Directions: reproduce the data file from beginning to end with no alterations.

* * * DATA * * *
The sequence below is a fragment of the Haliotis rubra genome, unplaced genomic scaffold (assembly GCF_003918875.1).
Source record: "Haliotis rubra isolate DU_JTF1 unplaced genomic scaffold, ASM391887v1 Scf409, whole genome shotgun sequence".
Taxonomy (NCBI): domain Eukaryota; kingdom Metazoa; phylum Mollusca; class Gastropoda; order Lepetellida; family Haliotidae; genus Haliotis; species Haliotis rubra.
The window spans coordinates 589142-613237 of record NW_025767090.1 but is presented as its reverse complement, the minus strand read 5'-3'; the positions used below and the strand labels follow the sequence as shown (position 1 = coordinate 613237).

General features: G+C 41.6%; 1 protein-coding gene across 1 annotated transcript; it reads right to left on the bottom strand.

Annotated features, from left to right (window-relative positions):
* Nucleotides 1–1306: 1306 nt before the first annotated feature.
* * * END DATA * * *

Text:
The sequence below is a fragment of the Haliotis rubra genome, unplaced genomic scaffold (assembly GCF_003918875.1).
Source record: "Haliotis rubra isolate DU_JTF1 unplaced genomic scaffold, ASM391887v1 Scf409, whole genome shotgun sequence".
Taxonomy (NCBI): domain Eukaryota; kingdom Metazoa; phylum Mollusca; class Gastropoda; order Lepetellida; family Haliotidae; genus Haliotis; species Haliotis rubra.
The window spans coordinates 589142-613237 of record NW_025767090.1 but is presented as its reverse complement, the minus strand read 5'-3'; the positions used below and the strand labels follow the sequence as shown (position 1 = coordinate 613237).

General features: G+C 41.6%; 1 protein-coding gene across 1 annotated transcript; it reads right to left on the bottom strand.

Annotated features, from left to right (window-relative positions):
* Nucleotides 1–1306: 1306 nt before the first annotated feature.